Monday, March 06, 2006

Ugly to the Bone

Someone once said that beauty is skin-deep but ugly goes all the way to the bone.

While I didn't say it explicitly, I hope I certainly implied (or should that be inferred? no, I think "implied" is correct)...I hope I implied that the Louisville 61-story building ensemble designed by the Rem Koolhaas firm was freakin' ugly. Or as Dena in comments said using shorthand, "God, that's fugly." You did understand that was my intent, too, right? I just couldn't find the words that came so easily to Dena.

Now to the meat of the matter: What makes something ugly? Or even worse -- fugly?

One architecture professor of mine from 20 years back said -- and I'm sure he was plagiarizing someone else as architects have no original ideas of their own -- that ugly is just shorthand for "unfamiliar". The best example of this principle in action, he said, was demonstrated by the reception to the design for Paris's Eiffel Tower.

Immediately upon publically announcing the design for the Eiffel Tower, it was widely and snidely panned by artists, architects, and their belovedly crotchety critics.
It was considered ugly, crude, and clumsily proportioned -- everything Parisians despise and live to condescend to.

Despite the horrible reception, the Tower was completed in March 1889 for the "Universal Exposition" to celebrate France's 100th Anniversary of the French revolution. Designed and built by Gustave Eiffel, the only reason it was tolerated by the public during planning was because the Exposition Committee promised that it would be torn down immediately following the Exposition's conclusion. Instead, by the completion of construction, the criticism had burnt itself out as the grace and beauty of the Gothically-inspired and groundbreaking system of "Expression of Structure" became obvious for all to see. And yes, nearly all did see it as over two million visitors visited the Eiffel Tower in 1889. An immediate success, the Eiffel Tower survived the wrecking ball and went on to become the architectural centerpiece for the World's Fair of 1900 (pictured above).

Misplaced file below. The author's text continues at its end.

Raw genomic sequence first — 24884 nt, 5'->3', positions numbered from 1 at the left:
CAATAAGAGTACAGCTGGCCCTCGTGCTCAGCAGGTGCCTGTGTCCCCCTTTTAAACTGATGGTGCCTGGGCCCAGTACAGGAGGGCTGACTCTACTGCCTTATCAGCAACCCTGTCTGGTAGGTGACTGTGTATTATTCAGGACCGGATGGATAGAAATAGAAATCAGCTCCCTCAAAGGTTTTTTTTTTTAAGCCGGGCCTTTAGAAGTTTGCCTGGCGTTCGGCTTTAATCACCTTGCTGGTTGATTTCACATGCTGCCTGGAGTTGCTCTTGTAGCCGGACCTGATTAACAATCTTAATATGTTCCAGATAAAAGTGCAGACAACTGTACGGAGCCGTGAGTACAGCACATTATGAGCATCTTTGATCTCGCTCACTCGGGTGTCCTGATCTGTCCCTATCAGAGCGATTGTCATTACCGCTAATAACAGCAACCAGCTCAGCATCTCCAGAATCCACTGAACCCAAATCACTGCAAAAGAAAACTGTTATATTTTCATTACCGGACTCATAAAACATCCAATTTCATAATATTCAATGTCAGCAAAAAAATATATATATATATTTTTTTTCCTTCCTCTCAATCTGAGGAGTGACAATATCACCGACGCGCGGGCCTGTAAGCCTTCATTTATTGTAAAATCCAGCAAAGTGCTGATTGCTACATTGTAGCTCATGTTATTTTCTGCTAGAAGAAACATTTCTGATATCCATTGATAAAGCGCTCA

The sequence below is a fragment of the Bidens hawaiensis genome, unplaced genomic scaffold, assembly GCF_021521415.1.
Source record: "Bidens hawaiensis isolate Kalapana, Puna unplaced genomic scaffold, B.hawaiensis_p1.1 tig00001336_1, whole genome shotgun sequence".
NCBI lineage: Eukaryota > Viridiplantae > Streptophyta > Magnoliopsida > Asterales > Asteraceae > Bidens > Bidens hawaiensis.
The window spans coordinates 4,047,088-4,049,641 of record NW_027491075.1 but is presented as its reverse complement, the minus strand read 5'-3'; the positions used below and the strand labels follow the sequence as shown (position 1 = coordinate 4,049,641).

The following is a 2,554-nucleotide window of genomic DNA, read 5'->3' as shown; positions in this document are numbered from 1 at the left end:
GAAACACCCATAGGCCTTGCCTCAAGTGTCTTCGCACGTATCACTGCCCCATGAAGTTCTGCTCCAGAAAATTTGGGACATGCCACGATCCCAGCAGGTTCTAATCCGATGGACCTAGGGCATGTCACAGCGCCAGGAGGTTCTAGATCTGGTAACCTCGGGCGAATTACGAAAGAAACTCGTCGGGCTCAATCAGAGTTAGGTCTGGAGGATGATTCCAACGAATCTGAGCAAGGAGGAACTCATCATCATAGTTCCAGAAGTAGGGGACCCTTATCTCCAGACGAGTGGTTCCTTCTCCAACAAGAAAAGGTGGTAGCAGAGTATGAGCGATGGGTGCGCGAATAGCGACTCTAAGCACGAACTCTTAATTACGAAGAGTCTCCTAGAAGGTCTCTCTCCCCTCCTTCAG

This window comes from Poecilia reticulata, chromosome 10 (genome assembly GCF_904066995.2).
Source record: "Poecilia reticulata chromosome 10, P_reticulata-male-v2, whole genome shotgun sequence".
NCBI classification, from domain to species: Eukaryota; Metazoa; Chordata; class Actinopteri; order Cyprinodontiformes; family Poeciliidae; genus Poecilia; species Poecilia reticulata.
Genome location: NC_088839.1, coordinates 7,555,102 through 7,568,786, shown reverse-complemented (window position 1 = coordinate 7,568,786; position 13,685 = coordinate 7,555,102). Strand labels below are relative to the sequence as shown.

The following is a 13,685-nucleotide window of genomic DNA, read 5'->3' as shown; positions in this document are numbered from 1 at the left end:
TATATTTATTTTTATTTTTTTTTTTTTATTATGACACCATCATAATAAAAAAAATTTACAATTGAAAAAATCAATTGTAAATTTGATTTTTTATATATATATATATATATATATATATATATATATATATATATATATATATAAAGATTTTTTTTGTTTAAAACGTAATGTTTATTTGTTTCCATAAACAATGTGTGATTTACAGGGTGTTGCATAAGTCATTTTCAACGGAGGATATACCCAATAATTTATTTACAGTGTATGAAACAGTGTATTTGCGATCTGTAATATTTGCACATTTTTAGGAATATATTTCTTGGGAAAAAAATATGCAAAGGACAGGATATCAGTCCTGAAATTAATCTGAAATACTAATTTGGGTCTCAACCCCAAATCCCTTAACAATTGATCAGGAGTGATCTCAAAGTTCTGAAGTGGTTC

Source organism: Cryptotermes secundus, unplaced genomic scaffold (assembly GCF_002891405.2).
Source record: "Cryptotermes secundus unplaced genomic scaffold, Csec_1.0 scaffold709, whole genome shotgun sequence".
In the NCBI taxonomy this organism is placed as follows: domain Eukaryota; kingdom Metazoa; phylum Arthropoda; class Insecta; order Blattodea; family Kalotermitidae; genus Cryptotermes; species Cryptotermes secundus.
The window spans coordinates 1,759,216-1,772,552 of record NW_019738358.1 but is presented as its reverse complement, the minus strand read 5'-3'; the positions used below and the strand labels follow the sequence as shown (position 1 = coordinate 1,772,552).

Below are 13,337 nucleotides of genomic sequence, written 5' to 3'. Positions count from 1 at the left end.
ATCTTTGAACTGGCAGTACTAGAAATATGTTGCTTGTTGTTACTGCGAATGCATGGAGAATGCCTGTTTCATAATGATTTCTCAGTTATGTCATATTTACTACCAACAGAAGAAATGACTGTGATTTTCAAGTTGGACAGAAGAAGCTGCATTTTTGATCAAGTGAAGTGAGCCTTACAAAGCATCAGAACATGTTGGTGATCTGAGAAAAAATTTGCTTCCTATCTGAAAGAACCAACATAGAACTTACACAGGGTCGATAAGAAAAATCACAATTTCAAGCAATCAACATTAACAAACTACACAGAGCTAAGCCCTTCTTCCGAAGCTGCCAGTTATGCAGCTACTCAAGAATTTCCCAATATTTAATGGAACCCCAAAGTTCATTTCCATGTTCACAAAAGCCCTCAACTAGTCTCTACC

The point was -- as the architecture prof said, gently returning to his thesis -- that the Eiffel Tower was initially considered to be ugly because it was such an unfamiliar design in an unfamiliar aesthetic style and form of expression.

Ugly's just another word for nothing left to compare to. Or something like that.

And then about a decade ago, my wife's parents gave me a book for my birthday that had as its central thesis the scientific and objective assertion that beauty was based on a classic Greek-inspired biological proportioning system that can be perceived subconsciously by the mind's eye: You may have heard of the Fibonacci series and the Golden Section? Click on the link to figure out what the heck I'm talking about. Or don't. In the meantime, I need to find that book and re-read it.

So the bloggy question is: Is ugly, as the French demonstrated, a subjective matter of unfamiliarity determined individually by unsophisticated hicks like us who clearly don't know any better? Or is it a matter of the science of good and bad proportions, much the way a human face that is subtly (or grossly) asymmetrical is said by edumacated types to be considered ugly by objective though not yet fully understood standards?

And so we return full-circle to My Original Question: Is the new Louisville building as butt-ugly as I think it is, or is it as butt-ugly as it truly is, regardless of my personal opinion? Once we answer this, we'll be able to take on the "tree falls in the forest, but does it make a sound?" puzzle. Stay tuned.

P.S. Happy birthday dear Alex and Old Man!


Anonymous Anonymous said...